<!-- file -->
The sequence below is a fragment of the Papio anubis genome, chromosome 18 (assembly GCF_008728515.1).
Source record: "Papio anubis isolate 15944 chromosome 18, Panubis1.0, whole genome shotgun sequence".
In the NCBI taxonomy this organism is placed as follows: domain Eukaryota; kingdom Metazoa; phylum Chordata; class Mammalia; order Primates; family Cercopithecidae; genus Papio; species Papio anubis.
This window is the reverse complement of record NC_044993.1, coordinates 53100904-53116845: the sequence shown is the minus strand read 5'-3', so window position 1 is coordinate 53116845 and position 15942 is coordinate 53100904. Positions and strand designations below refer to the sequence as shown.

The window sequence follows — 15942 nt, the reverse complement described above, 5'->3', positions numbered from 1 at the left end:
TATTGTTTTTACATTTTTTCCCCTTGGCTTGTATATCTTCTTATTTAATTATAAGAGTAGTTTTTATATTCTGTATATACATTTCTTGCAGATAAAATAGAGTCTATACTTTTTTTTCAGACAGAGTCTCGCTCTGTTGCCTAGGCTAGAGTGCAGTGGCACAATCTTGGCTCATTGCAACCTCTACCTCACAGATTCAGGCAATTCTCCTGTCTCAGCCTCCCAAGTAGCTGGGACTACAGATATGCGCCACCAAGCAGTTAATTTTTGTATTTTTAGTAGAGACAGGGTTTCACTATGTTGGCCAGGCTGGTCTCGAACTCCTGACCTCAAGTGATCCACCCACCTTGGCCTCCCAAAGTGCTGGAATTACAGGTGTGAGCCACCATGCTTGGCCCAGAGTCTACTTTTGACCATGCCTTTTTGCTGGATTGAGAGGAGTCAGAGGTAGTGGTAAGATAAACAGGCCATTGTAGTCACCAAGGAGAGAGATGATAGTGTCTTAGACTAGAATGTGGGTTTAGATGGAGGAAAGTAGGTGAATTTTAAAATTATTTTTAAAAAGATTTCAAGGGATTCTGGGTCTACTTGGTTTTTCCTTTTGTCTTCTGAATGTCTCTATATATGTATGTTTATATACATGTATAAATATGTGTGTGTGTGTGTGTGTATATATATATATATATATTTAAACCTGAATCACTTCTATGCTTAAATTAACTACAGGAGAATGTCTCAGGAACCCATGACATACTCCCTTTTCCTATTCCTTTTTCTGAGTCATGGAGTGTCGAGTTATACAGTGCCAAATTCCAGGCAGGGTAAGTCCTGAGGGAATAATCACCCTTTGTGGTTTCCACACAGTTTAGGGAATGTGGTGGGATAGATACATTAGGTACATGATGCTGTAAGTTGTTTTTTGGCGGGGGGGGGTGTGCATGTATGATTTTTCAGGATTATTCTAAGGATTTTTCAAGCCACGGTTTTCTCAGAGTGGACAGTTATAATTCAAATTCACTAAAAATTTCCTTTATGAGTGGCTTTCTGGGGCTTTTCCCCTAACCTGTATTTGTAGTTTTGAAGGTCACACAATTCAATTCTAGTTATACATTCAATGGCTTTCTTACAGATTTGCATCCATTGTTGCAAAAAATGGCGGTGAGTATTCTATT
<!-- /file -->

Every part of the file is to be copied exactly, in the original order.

The sequence below is a fragment of the Papio anubis genome, chromosome 18 (assembly GCF_008728515.1).
Source record: "Papio anubis isolate 15944 chromosome 18, Panubis1.0, whole genome shotgun sequence".
In the NCBI taxonomy this organism is placed as follows: domain Eukaryota; kingdom Metazoa; phylum Chordata; class Mammalia; order Primates; family Cercopithecidae; genus Papio; species Papio anubis.
This window is the reverse complement of record NC_044993.1, coordinates 53100904-53116845: the sequence shown is the minus strand read 5'-3', so window position 1 is coordinate 53116845 and position 15942 is coordinate 53100904. Positions and strand designations below refer to the sequence as shown.

The window sequence follows — 15942 nt, the reverse complement described above, 5'->3', positions numbered from 1 at the left end:
TATTGTTTTTACATTTTTTCCCCTTGGCTTGTATATCTTCTTATTTAATTATAAGAGTAGTTTTTATATTCTGTATATACATTTCTTGCAGATAAAATAGAGTCTATACTTTTTTTTCAGACAGAGTCTCGCTCTGTTGCCTAGGCTAGAGTGCAGTGGCACAATCTTGGCTCATTGCAACCTCTACCTCACAGATTCAGGCAATTCTCCTGTCTCAGCCTCCCAAGTAGCTGGGACTACAGATATGCGCCACCAAGCAGTTAATTTTTGTATTTTTAGTAGAGACAGGGTTTCACTATGTTGGCCAGGCTGGTCTCGAACTCCTGACCTCAAGTGATCCACCCACCTTGGCCTCCCAAAGTGCTGGAATTACAGGTGTGAGCCACCATGCTTGGCCCAGAGTCTACTTTTGACCATGCCTTTTTGCTGGATTGAGAGGAGTCAGAGGTAGTGGTAAGATAAACAGGCCATTGTAGTCACCAAGGAGAGAGATGATAGTGTCTTAGACTAGAATGTGGGTTTAGATGGAGGAAAGTAGGTGAATTTTAAAATTATTTTTAAAAAGATTTCAAGGGATTCTGGGTCTACTTGGTTTTTCCTTTTGTCTTCTGAATGTCTCTATATATGTATGTTTATATACATGTATAAATATGTGTGTGTGTGTGTGTGTATATATATATATATATATTTAAACCTGAATCACTTCTATGCTTAAATTAACTACAGGAGAATGTCTCAGGAACCCATGACATACTCCCTTTTCCTATTCCTTTTTCTGAGTCATGGAGTGTCGAGTTATACAGTGCCAAATTCCAGGCAGGGTAAGTCCTGAGGGAATAATCACCCTTTGTGGTTTCCACACAGTTTAGGGAATGTGGTGGGATAGATACATTAGGTACATGATGCTGTAAGTTGTTTTTTGGCGGGGGGGGGTGTGCATGTATGATTTTTCAGGATTATTCTAAGGATTTTTCAAGCCACGGTTTTCTCAGAGTGGACAGTTATAATTCAAATTCACTAAAAATTTCCTTTATGAGTGGCTTTCTGGGGCTTTTCCCCTAACCTGTATTTGTAGTTTTGAAGGTCACACAATTCAATTCTAGTTATACATTCAATGGCTTTCTTACAGATTTGCATCCATTGTTGCAAAAAATGGCGGTGAGTATTCTATT